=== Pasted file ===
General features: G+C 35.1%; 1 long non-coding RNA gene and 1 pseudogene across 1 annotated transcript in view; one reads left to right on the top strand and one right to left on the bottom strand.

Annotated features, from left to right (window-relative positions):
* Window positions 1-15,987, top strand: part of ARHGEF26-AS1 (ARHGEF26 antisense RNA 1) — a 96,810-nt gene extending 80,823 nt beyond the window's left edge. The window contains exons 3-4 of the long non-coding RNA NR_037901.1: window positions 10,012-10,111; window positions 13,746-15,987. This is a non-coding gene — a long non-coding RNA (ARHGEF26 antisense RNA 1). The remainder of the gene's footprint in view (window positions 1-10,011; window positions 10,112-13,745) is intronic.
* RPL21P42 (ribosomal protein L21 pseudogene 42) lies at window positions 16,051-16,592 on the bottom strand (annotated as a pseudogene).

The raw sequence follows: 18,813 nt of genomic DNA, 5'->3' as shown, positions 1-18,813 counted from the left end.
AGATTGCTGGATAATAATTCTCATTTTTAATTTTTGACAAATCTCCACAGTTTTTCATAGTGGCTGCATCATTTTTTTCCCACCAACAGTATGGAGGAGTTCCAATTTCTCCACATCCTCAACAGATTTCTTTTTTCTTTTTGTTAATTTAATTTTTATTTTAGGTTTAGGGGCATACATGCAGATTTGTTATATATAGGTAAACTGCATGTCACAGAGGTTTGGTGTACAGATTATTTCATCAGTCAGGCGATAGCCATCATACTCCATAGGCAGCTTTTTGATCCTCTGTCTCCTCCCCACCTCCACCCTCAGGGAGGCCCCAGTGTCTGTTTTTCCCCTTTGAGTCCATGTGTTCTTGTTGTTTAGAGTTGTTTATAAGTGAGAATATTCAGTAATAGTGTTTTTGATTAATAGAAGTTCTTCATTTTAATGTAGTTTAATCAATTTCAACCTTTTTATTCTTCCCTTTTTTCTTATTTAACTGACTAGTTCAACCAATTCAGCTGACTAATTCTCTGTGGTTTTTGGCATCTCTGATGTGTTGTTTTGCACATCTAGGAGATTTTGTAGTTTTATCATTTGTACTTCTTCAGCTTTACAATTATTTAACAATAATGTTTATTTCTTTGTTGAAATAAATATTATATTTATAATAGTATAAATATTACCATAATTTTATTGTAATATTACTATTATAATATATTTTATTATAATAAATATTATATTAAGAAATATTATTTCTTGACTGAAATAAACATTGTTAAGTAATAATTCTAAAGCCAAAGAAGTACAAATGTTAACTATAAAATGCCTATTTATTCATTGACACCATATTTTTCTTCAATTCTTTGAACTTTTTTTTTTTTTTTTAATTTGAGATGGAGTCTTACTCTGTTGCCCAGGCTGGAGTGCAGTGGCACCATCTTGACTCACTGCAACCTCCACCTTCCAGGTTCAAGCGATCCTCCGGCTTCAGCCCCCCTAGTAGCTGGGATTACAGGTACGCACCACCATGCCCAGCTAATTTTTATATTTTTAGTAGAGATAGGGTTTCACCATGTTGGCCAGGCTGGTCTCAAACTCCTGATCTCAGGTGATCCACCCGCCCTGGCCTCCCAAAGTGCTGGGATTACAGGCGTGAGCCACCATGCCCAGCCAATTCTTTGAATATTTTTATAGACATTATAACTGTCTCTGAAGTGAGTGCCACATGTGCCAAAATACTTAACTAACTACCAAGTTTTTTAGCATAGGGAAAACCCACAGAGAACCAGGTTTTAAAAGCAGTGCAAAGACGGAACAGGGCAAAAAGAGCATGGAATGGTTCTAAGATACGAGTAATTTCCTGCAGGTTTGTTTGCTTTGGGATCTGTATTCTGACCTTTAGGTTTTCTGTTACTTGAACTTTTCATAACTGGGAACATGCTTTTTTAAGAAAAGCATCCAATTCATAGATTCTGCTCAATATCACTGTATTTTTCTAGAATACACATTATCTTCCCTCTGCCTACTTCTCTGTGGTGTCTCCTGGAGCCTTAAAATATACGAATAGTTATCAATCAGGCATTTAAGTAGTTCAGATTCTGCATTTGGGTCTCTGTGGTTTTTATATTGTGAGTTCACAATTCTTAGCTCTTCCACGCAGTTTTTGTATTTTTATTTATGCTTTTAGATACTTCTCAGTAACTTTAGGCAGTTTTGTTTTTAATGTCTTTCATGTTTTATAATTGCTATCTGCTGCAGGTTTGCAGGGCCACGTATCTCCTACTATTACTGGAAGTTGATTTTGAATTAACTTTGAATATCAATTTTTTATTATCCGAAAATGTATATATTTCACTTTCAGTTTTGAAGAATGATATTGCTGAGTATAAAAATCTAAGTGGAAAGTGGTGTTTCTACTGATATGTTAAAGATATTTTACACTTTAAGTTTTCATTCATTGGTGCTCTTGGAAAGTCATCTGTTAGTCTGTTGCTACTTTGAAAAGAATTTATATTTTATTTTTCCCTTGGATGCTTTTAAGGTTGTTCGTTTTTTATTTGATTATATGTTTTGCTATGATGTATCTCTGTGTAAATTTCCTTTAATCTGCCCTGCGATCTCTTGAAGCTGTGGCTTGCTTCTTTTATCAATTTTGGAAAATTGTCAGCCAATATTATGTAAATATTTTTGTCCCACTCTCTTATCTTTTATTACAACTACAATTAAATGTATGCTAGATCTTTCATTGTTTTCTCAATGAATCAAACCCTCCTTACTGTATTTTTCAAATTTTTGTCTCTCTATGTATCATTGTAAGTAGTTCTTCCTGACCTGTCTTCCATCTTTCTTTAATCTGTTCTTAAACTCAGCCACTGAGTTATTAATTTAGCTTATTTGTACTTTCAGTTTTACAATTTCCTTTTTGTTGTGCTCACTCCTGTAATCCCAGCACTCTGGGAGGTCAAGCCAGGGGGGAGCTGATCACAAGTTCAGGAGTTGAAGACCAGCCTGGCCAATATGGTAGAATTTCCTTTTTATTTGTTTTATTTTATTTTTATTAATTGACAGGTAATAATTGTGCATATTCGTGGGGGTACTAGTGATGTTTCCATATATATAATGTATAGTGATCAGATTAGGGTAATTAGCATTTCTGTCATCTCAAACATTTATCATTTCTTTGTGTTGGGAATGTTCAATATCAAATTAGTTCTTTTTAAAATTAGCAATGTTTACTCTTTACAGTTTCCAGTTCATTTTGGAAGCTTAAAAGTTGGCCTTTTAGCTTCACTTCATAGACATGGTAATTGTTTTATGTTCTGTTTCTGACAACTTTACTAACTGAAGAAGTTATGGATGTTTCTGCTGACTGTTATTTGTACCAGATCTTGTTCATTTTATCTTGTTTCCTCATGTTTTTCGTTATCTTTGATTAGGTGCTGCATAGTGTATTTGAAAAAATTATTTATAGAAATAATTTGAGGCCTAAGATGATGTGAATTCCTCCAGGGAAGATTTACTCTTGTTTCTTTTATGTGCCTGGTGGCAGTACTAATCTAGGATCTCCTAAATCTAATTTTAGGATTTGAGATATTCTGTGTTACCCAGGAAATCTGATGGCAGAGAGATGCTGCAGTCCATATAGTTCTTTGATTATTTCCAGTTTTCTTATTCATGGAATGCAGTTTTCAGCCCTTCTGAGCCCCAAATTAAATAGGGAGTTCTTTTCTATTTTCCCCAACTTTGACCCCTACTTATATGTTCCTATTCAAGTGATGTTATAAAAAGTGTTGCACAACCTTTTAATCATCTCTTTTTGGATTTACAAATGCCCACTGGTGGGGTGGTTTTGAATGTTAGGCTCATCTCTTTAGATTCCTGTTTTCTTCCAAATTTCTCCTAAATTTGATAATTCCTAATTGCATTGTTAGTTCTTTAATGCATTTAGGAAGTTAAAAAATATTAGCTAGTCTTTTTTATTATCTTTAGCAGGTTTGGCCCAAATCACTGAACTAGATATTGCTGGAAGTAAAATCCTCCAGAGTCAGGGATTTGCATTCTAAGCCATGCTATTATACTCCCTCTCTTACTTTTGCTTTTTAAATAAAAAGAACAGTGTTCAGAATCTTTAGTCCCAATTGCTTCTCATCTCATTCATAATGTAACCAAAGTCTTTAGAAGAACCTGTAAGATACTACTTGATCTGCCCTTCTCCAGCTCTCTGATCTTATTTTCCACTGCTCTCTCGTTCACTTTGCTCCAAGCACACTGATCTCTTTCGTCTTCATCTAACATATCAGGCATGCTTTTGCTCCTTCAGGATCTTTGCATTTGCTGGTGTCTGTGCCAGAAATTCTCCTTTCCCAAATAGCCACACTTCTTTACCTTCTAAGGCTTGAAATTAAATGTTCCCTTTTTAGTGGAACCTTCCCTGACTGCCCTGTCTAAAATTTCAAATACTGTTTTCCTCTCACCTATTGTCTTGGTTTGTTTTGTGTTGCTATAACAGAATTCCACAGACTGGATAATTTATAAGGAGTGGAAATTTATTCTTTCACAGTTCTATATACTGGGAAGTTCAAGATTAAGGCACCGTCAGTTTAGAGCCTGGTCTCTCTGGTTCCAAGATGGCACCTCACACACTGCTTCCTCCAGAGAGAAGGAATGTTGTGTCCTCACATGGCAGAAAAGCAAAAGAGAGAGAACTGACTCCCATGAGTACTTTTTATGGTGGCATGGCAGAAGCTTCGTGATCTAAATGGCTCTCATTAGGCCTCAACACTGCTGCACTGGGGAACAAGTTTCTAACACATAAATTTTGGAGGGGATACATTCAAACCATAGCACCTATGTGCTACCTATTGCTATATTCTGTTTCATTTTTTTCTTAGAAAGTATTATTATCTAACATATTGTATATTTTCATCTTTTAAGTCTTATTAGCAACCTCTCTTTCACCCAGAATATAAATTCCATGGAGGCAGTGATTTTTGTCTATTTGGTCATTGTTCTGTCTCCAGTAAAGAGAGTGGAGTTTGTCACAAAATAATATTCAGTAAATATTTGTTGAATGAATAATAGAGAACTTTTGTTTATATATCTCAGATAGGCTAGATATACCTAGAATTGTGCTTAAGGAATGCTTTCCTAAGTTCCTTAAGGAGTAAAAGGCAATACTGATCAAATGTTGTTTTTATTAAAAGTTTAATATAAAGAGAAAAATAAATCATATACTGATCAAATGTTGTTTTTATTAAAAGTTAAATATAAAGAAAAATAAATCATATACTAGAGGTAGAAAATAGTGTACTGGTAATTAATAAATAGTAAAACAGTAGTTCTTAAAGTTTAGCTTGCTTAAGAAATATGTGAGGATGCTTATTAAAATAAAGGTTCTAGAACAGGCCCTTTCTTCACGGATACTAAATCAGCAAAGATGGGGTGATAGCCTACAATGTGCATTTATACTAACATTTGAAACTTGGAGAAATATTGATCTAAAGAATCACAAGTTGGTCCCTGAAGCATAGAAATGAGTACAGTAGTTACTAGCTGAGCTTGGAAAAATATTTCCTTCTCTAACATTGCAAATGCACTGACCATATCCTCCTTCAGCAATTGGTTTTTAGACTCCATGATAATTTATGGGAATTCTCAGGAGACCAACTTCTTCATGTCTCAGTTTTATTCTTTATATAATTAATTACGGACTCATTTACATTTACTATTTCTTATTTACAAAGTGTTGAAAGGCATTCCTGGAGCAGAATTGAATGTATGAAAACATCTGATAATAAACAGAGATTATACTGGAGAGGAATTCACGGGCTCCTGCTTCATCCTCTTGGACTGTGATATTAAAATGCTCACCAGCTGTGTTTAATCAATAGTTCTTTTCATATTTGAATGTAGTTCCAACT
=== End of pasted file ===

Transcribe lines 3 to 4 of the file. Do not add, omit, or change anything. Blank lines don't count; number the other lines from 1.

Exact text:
* Window positions 1-15,987, top strand: part of ARHGEF26-AS1 (ARHGEF26 antisense RNA 1) — a 96,810-nt gene extending 80,823 nt beyond the window's left edge. The window contains exons 3-4 of the long non-coding RNA NR_037901.1: window positions 10,012-10,111; window positions 13,746-15,987. This is a non-coding gene — a long non-coding RNA (ARHGEF26 antisense RNA 1). The remainder of the gene's footprint in view (window positions 1-10,011; window positions 10,112-13,745) is intronic.
* RPL21P42 (ribosomal protein L21 pseudogene 42) lies at window positions 16,051-16,592 on the bottom strand (annotated as a pseudogene).